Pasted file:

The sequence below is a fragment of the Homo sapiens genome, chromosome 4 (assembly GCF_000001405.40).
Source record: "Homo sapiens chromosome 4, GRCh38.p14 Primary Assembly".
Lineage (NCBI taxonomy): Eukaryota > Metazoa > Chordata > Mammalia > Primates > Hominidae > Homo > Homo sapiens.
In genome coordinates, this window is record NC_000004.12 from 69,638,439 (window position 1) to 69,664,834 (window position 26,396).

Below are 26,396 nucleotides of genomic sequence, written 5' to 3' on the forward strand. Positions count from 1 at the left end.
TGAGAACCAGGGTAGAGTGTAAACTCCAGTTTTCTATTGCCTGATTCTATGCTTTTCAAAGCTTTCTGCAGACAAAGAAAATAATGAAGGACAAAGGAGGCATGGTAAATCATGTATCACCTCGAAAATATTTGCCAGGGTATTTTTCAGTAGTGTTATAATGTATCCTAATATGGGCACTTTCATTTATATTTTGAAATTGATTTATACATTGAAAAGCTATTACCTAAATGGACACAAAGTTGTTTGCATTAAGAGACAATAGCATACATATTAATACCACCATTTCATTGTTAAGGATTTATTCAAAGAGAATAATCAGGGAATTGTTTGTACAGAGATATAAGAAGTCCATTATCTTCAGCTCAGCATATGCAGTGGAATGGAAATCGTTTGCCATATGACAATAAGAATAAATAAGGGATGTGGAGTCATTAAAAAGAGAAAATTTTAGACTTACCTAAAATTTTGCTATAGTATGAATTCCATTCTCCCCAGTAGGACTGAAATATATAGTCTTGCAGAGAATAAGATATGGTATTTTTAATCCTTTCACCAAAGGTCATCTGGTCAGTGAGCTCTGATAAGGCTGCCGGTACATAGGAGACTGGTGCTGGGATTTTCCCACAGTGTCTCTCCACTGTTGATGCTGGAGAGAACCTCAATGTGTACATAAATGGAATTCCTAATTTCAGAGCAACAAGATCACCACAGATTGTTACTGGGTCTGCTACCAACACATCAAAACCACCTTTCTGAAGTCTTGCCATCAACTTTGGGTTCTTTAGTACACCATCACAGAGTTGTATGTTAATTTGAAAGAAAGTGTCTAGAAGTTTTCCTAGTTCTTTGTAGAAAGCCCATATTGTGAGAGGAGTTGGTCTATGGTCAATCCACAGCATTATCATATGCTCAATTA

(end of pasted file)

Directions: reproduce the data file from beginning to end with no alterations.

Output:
The sequence below is a fragment of the Homo sapiens genome, chromosome 4 (assembly GCF_000001405.40).
Source record: "Homo sapiens chromosome 4, GRCh38.p14 Primary Assembly".
Lineage (NCBI taxonomy): Eukaryota > Metazoa > Chordata > Mammalia > Primates > Hominidae > Homo > Homo sapiens.
In genome coordinates, this window is record NC_000004.12 from 69,638,439 (window position 1) to 69,664,834 (window position 26,396).

Below are 26,396 nucleotides of genomic sequence, written 5' to 3' on the forward strand. Positions count from 1 at the left end.
TGAGAACCAGGGTAGAGTGTAAACTCCAGTTTTCTATTGCCTGATTCTATGCTTTTCAAAGCTTTCTGCAGACAAAGAAAATAATGAAGGACAAAGGAGGCATGGTAAATCATGTATCACCTCGAAAATATTTGCCAGGGTATTTTTCAGTAGTGTTATAATGTATCCTAATATGGGCACTTTCATTTATATTTTGAAATTGATTTATACATTGAAAAGCTATTACCTAAATGGACACAAAGTTGTTTGCATTAAGAGACAATAGCATACATATTAATACCACCATTTCATTGTTAAGGATTTATTCAAAGAGAATAATCAGGGAATTGTTTGTACAGAGATATAAGAAGTCCATTATCTTCAGCTCAGCATATGCAGTGGAATGGAAATCGTTTGCCATATGACAATAAGAATAAATAAGGGATGTGGAGTCATTAAAAAGAGAAAATTTTAGACTTACCTAAAATTTTGCTATAGTATGAATTCCATTCTCCCCAGTAGGACTGAAATATATAGTCTTGCAGAGAATAAGATATGGTATTTTTAATCCTTTCACCAAAGGTCATCTGGTCAGTGAGCTCTGATAAGGCTGCCGGTACATAGGAGACTGGTGCTGGGATTTTCCCACAGTGTCTCTCCACTGTTGATGCTGGAGAGAACCTCAATGTGTACATAAATGGAATTCCTAATTTCAGAGCAACAAGATCACCACAGATTGTTACTGGGTCTGCTACCAACACATCAAAACCACCTTTCTGAAGTCTTGCCATCAACTTTGGGTTCTTTAGTACACCATCACAGAGTTGTATGTTAATTTGAAAGAAAGTGTCTAGAAGTTTTCCTAGTTCTTTGTAGAAAGCCCATATTGTGAGAGGAGTTGGTCTATGGTCAATCCACAGCATTATCATATGCTCAATTA